As success or failure in the theater can be influenced by so many intangible and unpredictable factors, it's not surprising that actors and other theater types maintain a variety of long-standing superstitions, which often are taken very seriously. The Lyric was one of two theatres demolished in 1996 to make way for what is now called the. Likewise, actor Harold Norman, who reportedly did not believe in superstition, died after his stage battle became a little too realistic while playing Macbeth in 1947. Be thou a spirit of health or goblin damn'd, Being with thee airs from heaven or blasts from hell, Be thy intents wicked or charitable, Thou comest in such a questionable shape that I will speak to thee. The play itself has many scenes in the night or with dark skies. His Dad was later murder, and his Mom was beheaded by her cousin in order to get the throne. One woman fell off the stage.
But the show must go on, and King James saw the play on opening night. David Bellwood, Access Manager at Shakespeare's Globe, has one such story. No good evidence exists for this, but the story maintains that some practicing witches saw the play and took great offense at this misuse of their sacred craft, and placed a curse upon any who might perform Macbeth. A Long History There is a long history of productions and people who were affected by the Curse of Macbeth. In a largely uneducated society, heavily influenced by the church, most people believed in magic. There's cosmology built into the theatre.
All three actors are involved in the Folger Theatre production of. And in 1948, Diana Wynyard decided to play the sleepwalking scene with her eyes closed and sleepwalked right off the stage, falling 15 feet. The costume designer committed suicide. We couldn't find any such research published anywhere. And so the curse persists, feeding upon its own reputation. On opening night, when the soldiers storming Macbeth's castle were to burn it to the ground onstage, the wind blew the smoke and flames into the audience, which ran away.
Macbeth has certainly had its fair share of mishaps. It had been switched back and forth several times between being a motion picture theatre and a live stage theatre. In 1775, Sarah Siddons was nearly attacked by a disapproving audience. Barnes was engaged in a scene of swordplay with an actor named William Rignold when Barnes accidentally thrust his sword directly into Rignold's chest. And the curse kept going for 400 years.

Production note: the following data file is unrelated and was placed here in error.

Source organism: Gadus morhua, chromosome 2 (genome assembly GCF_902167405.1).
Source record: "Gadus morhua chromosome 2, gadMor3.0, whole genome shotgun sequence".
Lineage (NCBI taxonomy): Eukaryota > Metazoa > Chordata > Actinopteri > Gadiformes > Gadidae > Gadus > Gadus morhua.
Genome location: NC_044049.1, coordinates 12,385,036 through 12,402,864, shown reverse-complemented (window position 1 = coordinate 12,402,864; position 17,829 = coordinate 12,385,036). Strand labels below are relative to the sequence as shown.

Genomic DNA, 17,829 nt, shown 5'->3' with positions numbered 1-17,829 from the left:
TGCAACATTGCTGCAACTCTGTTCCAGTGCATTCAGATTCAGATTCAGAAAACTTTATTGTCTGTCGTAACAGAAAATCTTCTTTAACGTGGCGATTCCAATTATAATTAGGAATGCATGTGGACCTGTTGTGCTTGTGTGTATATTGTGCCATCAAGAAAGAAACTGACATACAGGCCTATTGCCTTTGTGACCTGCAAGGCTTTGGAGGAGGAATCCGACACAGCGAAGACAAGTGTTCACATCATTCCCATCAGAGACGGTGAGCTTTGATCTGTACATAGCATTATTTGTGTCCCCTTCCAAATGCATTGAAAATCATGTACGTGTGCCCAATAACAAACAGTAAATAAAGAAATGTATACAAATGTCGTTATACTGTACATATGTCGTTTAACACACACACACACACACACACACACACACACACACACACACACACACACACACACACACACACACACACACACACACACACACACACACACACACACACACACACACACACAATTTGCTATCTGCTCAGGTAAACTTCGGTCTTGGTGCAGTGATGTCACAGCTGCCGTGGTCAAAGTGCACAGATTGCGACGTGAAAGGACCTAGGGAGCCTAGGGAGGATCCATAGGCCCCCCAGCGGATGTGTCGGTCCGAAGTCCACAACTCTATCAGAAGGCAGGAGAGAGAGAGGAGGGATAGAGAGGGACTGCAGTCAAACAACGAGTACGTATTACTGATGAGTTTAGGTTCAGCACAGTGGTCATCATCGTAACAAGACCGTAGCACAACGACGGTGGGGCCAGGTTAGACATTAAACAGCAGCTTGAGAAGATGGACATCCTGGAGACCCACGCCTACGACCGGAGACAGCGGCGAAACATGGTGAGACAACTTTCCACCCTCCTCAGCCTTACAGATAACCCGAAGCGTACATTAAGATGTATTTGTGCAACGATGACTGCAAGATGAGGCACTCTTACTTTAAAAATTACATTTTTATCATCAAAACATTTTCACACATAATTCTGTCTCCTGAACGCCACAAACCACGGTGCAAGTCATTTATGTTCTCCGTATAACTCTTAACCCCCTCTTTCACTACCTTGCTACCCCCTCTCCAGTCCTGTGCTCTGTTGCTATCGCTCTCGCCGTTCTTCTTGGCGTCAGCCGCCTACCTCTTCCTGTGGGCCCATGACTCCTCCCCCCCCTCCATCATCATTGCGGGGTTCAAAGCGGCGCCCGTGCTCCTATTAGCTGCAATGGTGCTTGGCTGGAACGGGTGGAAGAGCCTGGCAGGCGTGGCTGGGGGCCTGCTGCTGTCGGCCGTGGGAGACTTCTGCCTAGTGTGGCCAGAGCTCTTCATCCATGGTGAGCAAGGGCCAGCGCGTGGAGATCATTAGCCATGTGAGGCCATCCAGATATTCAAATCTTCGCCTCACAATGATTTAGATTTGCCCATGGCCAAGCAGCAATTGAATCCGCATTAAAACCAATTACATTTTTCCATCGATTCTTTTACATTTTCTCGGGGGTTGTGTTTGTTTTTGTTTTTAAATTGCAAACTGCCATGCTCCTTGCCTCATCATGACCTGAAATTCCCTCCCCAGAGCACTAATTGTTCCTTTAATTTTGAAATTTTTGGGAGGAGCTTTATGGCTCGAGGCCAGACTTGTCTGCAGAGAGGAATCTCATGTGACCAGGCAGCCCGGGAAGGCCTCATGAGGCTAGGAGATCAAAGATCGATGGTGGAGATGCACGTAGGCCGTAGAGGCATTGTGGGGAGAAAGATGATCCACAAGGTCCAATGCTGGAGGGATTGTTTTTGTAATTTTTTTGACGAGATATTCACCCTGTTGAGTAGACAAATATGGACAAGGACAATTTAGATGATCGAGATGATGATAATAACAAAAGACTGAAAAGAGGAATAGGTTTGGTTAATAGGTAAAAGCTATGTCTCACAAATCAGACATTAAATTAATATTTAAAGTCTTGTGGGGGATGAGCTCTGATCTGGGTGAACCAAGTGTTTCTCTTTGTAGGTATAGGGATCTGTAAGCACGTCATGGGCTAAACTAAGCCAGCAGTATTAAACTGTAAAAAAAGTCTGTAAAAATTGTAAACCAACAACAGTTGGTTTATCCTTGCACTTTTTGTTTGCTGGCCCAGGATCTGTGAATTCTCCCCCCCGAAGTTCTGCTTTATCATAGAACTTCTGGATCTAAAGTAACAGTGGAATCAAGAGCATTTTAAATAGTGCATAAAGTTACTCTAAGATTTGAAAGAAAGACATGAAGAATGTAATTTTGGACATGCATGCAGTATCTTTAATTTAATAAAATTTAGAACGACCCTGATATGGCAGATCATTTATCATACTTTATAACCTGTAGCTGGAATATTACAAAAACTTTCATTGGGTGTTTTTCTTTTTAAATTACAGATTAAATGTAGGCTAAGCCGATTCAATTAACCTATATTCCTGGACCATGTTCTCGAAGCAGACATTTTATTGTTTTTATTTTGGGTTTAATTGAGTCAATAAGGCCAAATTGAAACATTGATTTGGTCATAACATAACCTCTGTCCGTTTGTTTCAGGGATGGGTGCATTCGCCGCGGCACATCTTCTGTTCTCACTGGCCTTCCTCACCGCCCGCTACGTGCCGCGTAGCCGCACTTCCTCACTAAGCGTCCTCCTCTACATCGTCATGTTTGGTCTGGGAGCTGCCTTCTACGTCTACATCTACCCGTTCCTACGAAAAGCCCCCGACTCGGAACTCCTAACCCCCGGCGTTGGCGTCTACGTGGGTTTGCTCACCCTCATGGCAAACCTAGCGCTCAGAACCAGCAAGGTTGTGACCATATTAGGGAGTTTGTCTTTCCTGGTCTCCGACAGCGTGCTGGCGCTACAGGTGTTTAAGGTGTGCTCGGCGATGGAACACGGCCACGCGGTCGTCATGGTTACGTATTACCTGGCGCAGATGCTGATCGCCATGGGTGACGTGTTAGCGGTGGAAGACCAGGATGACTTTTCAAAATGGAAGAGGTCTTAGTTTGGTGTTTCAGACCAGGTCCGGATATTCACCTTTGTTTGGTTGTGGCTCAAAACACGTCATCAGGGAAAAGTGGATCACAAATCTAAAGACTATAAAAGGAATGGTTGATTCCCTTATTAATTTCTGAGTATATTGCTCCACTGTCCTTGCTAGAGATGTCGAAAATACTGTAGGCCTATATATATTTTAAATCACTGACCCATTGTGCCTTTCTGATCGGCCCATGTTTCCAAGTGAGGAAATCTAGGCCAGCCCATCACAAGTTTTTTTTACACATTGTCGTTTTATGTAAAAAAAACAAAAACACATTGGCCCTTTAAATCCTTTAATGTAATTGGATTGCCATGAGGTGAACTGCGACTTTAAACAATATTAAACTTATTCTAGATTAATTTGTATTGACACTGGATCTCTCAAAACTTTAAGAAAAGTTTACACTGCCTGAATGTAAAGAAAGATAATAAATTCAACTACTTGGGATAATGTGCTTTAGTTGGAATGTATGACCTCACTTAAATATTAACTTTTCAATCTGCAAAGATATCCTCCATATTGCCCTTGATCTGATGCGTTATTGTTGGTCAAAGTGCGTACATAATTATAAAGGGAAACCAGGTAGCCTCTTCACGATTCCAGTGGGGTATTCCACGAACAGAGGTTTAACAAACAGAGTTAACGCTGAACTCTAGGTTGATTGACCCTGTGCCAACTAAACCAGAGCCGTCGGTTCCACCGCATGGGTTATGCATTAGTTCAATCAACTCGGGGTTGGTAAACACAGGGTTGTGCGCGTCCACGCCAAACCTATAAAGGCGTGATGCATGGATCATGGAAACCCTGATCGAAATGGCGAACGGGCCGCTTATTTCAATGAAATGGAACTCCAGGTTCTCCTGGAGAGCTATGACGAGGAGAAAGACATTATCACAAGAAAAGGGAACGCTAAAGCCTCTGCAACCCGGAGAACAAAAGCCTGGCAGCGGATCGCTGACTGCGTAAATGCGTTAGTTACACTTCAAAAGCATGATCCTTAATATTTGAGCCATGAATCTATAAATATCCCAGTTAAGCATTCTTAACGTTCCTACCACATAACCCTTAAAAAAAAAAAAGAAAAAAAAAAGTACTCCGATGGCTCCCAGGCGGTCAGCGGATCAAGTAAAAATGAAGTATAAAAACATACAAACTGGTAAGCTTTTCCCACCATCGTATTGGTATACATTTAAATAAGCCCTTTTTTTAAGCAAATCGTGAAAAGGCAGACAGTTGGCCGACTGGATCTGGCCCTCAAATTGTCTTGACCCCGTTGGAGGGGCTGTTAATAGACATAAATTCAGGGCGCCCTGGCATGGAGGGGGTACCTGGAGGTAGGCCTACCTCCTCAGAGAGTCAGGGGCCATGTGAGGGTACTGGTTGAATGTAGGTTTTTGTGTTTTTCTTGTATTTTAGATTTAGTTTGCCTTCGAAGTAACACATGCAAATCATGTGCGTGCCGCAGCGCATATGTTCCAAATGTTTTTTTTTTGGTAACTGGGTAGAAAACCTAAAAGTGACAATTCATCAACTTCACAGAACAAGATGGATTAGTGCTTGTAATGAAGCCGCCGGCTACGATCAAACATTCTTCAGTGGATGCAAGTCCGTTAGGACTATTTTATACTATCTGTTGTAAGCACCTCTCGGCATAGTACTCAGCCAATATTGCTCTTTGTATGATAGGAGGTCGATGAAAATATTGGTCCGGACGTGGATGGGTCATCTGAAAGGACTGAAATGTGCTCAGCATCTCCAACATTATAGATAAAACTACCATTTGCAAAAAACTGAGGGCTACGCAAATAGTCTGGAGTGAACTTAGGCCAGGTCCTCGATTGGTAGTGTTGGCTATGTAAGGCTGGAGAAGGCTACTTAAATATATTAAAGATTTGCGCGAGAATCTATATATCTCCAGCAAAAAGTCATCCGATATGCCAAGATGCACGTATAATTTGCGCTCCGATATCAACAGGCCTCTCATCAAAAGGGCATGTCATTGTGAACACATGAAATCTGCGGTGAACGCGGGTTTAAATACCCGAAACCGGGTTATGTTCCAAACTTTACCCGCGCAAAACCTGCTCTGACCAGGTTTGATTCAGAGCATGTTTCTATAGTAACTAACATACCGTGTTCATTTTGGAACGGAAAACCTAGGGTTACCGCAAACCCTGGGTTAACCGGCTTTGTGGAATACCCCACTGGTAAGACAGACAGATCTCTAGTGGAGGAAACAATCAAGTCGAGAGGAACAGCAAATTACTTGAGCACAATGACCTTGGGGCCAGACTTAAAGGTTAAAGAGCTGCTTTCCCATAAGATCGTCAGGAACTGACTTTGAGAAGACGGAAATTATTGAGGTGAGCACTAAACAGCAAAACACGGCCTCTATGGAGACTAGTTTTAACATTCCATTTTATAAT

In this case, we need not bother looking into the validity of the curse, or any other such thing, unless and until we've established that there is in fact a history of mysterious accidents associated with the performance of Macbeth that deviates beyond the range of what typically happens in plays. Actors who do not believe the superstition will sometimes abstain from saying the name of the play out of politeness to those that do. One version of this legend claims that it was the actor who played who died during the play's first production run and that Shakespeare himself had to assume the role. The actor playing Macduff ducked instinctively and the shield hit the ground about sixteen inches from the front of the stage. The third guess is that the play's crowd-pleasing popularity made it the stand-by when a show was flopping. When you have more performances, it's statistically more likely that things will go wrong. It is just as distressing for actors to hear a quote from the play uttered outside the theatre.
If this happens, the offender must recite an equal number of lines from another play. Now, whenever the play is given, the three witches whose spells were appropriated are awoken and it is they who cause the disasters onstage. In another 17th-century production, held in Amsterdam, the actor playing King Duncan was allegedly killed in front of a live audience when a real dagger was used in place of the stage prop during the stabbing scene. In 1953, Charlton Heston was playing the lead and suffered severe burns on his legs. Theatre manager Lilian Baylis died on the night of the dress rehearsal for the Old Vic's 1937 production starring Laurence Olivier.
Laurence Olivier was preparing for the opening night at the Old Vic in 1937 when he lost his voice and was nearly killed by a heavy weight falling in the wings. During his production of the play, he accidentally injured the actor playing Macduff with his sword, cutting open his hand. Those who believe in the curse claim that real spells are cast in the three witches scene. The play partly acquired its evil reputation because of the weird sisters and partly because tradition traces a long line of disasters back to its premier on August 7, 1606. There is no evidence that this legend is factual.
And if a play is popular enough to get staged and restaged for 400 years or so, some of those problems are bound to be pretty serious on occasion. The 20th century performances were especially brutal. The discontent was coming to a head, and the National Guard was already in place some days before the actual riot on Macbeth's opening night. References within the play to current events suggest that it was written after 1605, which gives us a time frame of about seven years. Granted my own stage experience is fairly limited, but when I'm brightly lit is when I have the hardest time seeing.